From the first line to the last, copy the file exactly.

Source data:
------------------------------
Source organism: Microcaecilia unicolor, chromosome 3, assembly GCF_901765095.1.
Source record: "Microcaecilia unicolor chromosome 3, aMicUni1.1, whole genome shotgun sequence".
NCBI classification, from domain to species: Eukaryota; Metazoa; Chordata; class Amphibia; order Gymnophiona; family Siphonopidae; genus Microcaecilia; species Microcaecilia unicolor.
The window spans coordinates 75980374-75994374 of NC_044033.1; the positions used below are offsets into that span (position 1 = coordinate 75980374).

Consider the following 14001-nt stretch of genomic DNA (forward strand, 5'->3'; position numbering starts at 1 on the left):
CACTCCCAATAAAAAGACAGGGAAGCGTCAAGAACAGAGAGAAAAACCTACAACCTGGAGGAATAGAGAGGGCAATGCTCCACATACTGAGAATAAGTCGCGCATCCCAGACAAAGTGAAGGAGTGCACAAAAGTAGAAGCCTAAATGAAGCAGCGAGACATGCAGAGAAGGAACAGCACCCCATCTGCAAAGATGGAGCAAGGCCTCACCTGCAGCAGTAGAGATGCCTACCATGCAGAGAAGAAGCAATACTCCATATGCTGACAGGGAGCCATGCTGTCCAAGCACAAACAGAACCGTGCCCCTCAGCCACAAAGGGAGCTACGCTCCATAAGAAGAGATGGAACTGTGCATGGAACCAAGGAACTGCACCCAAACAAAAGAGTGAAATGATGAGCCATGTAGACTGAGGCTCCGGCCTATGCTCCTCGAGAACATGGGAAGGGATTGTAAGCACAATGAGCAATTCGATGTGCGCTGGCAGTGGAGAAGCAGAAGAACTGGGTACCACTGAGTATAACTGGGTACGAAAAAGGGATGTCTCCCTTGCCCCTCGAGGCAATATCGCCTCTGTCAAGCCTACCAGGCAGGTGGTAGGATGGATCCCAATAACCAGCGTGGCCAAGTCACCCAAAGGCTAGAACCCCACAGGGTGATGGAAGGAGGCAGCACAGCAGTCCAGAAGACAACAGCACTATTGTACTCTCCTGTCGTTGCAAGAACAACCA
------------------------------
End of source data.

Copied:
Source organism: Microcaecilia unicolor, chromosome 3, assembly GCF_901765095.1.
Source record: "Microcaecilia unicolor chromosome 3, aMicUni1.1, whole genome shotgun sequence".
NCBI classification, from domain to species: Eukaryota; Metazoa; Chordata; class Amphibia; order Gymnophiona; family Siphonopidae; genus Microcaecilia; species Microcaecilia unicolor.
The window spans coordinates 75980374-75994374 of NC_044033.1; the positions used below are offsets into that span (position 1 = coordinate 75980374).

Consider the following 14001-nt stretch of genomic DNA (forward strand, 5'->3'; position numbering starts at 1 on the left):
CACTCCCAATAAAAAGACAGGGAAGCGTCAAGAACAGAGAGAAAAACCTACAACCTGGAGGAATAGAGAGGGCAATGCTCCACATACTGAGAATAAGTCGCGCATCCCAGACAAAGTGAAGGAGTGCACAAAAGTAGAAGCCTAAATGAAGCAGCGAGACATGCAGAGAAGGAACAGCACCCCATCTGCAAAGATGGAGCAAGGCCTCACCTGCAGCAGTAGAGATGCCTACCATGCAGAGAAGAAGCAATACTCCATATGCTGACAGGGAGCCATGCTGTCCAAGCACAAACAGAACCGTGCCCCTCAGCCACAAAGGGAGCTACGCTCCATAAGAAGAGATGGAACTGTGCATGGAACCAAGGAACTGCACCCAAACAAAAGAGTGAAATGATGAGCCATGTAGACTGAGGCTCCGGCCTATGCTCCTCGAGAACATGGGAAGGGATTGTAAGCACAATGAGCAATTCGATGTGCGCTGGCAGTGGAGAAGCAGAAGAACTGGGTACCACTGAGTATAACTGGGTACGAAAAAGGGATGTCTCCCTTGCCCCTCGAGGCAATATCGCCTCTGTCAAGCCTACCAGGCAGGTGGTAGGATGGATCCCAATAACCAGCGTGGCCAAGTCACCCAAAGGCTAGAACCCCACAGGGTGATGGAAGGAGGCAGCACAGCAGTCCAGAAGACAACAGCACTATTGTACTCTCCTGTCGTTGCAAGAACAACCA